In this manner, the reputation of a particular agent can be calculated by an iterative procedure on a linked database. A linked database (i.e. any database of documents containing mutual citations, such as the world wide web or other hypermedia archive, a dictionary or thesaurus, and a database of academic articles, patents, or court cases) can be represented as a directed graph of N nodes, where each node corresponds to an agent along with all of the content pieces associated with that agent, and where the directed connections between nodes correspond to links from a content piece of one agent to a content piece of another agent. A given node has a set of forward links that connect it to children nodes, and a set of backward links that connect it to parent nodes.
In this implementation, the rank of a particular agent A, r(A), is calculated as follows:
where B1, . . . , Bn are the agents that link to A, r(B1), . . . , r(Bn) are their ranks, |B1|, . . . , |Bn| are the number of forward links in content signed by the agent, α is a constant in the interval [0,1], and N is the total number of agents in the database. The constant α is interpreted as the probability that a user will jump randomly to any content piece instead of following a forward link.
In an alternative implementation, a seed group of trusted agents can be pre-selected, and the agents within this seed group can endorse other content. Agents whose content receives consistently strong endorsements can gain reputation. In either implementation, the agent's reputation ultimately depends on the quality of the content which they sign.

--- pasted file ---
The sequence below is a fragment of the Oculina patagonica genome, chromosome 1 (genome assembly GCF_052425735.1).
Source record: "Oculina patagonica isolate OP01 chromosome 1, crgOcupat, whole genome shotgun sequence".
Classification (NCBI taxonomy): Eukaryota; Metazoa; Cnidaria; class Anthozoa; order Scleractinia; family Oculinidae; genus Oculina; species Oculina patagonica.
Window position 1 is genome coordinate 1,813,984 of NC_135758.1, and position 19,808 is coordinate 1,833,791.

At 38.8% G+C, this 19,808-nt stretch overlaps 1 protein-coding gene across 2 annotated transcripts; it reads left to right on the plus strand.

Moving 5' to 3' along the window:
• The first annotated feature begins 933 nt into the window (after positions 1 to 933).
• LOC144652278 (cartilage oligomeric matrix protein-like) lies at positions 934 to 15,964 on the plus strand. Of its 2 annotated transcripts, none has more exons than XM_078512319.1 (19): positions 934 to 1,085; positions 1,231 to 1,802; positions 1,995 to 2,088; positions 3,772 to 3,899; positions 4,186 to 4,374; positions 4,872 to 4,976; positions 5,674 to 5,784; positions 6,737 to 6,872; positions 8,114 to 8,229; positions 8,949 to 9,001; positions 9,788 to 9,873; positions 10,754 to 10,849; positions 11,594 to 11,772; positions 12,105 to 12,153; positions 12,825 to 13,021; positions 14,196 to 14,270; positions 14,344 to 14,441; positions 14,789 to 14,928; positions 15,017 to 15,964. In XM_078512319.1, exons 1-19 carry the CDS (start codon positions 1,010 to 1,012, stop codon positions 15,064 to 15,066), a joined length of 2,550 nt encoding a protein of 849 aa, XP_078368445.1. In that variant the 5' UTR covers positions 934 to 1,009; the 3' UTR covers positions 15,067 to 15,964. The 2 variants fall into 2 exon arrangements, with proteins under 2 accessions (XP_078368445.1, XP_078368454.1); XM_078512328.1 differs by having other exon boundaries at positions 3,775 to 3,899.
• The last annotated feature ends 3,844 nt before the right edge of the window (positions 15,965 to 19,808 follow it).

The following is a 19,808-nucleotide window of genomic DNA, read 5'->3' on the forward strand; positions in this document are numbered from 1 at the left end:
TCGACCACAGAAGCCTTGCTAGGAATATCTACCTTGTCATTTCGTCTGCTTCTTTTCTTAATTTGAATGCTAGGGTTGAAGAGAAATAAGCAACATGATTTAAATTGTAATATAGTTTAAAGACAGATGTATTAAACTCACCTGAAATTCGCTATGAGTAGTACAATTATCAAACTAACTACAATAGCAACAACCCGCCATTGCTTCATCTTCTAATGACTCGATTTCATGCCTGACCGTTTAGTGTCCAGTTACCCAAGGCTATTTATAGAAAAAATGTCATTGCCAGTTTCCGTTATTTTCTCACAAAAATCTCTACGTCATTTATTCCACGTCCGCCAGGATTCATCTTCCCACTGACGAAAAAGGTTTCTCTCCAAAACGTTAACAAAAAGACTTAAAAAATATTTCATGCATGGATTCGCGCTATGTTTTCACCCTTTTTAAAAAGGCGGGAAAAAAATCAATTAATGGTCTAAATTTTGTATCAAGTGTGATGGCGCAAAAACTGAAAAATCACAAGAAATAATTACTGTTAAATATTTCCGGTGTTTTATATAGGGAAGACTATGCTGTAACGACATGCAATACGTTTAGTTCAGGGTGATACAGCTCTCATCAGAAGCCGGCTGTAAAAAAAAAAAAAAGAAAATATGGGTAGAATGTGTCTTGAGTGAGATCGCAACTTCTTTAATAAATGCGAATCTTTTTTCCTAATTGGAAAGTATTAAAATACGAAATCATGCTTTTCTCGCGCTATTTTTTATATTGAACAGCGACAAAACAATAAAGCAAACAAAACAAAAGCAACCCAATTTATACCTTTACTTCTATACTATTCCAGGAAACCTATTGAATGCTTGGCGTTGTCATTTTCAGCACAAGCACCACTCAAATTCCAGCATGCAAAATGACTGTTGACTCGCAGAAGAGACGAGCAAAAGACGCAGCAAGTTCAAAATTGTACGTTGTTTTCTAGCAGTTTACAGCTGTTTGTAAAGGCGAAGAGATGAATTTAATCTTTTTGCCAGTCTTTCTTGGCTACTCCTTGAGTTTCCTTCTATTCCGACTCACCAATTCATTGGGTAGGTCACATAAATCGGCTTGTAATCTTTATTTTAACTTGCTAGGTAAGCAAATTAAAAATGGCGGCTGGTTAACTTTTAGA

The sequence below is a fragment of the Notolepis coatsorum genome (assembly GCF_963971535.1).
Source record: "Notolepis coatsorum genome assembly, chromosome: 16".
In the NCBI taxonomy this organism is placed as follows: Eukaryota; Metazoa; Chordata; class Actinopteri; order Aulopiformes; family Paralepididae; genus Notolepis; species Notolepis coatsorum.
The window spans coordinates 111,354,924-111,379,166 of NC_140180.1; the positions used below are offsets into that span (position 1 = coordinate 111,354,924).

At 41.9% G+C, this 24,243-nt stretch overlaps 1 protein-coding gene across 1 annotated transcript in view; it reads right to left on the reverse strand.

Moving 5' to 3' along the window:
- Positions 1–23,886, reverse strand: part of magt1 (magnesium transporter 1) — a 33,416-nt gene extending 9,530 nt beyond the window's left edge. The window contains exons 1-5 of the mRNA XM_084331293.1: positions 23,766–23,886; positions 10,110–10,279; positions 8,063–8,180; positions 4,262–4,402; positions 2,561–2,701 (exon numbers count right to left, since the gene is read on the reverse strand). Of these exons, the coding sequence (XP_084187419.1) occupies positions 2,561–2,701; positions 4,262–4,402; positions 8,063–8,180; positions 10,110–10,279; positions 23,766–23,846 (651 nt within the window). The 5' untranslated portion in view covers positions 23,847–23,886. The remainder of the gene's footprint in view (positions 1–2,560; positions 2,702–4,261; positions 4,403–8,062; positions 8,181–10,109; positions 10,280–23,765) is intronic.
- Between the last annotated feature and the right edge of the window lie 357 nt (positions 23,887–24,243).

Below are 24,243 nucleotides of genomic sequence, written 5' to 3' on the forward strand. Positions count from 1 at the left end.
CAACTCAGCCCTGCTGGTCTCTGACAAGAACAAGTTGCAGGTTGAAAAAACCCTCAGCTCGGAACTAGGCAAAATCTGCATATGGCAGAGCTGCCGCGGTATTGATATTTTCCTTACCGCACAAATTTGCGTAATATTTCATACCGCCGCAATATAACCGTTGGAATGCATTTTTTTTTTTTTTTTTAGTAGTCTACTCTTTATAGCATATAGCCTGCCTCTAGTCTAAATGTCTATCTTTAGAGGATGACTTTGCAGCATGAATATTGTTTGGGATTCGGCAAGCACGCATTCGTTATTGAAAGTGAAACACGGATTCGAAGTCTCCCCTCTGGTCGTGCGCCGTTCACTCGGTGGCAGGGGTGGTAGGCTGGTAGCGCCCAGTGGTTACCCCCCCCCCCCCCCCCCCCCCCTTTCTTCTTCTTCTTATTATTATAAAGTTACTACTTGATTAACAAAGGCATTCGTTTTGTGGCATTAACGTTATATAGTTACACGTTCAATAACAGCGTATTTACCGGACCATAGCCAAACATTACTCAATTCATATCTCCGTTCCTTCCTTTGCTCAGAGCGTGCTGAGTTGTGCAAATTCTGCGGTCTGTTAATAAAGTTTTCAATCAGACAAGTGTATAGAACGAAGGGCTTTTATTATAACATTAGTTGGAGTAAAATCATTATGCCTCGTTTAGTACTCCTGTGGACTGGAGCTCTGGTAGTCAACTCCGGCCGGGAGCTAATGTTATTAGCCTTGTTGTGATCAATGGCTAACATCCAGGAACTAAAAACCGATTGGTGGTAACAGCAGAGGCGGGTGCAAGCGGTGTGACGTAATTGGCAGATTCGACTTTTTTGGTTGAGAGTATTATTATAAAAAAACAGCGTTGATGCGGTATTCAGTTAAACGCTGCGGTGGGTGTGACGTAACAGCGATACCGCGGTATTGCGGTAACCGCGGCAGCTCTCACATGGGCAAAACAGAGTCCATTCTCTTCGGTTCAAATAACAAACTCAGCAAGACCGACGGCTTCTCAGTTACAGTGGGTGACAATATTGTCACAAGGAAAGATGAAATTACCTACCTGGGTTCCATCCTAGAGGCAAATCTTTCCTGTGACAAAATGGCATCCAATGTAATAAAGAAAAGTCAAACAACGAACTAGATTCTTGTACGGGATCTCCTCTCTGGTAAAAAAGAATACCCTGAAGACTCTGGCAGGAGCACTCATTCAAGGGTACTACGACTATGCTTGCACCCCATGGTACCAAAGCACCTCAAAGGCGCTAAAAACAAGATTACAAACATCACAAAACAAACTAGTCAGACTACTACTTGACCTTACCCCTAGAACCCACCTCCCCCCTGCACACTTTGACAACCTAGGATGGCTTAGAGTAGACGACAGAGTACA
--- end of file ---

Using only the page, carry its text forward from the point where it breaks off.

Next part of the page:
In another implementation, a set of trusted signing authorities can make additional assertions such as establishing the time when content was signed. This would allow priority to be determined if two agents attempted to sign similar content.
The use of digital signatures permits the reputation system to link reputations with individual agents, and adjust the relative rankings based on all of the content each agent chooses to associate itself with, no matter the location of the content. For example, the content can be located across multiple websites, or mixed with the content of other agents on a single website. In another implementation, the content can include any sort of digital content, e.g., e-mail, CD-ROMs, or DVDs, and the content need not be located on the Internet. In addition, although the use of digital signatures permits signed content to be associated with a specific agent, it is not necessary to know the actual identity of the agent. Although each agent uses a private key unique to the agent to create each signature, no personal information about the agent is necessary for the signature to be created or for the signature to be used by others. In one implementation, the agent can revoke or otherwise invalidate the private key if the private key is compromised. Once the private key is revoked, the signatures created using the revoked private key will not be accepted as valid, and will not be used to link the agent with the content signed with the revoked private key.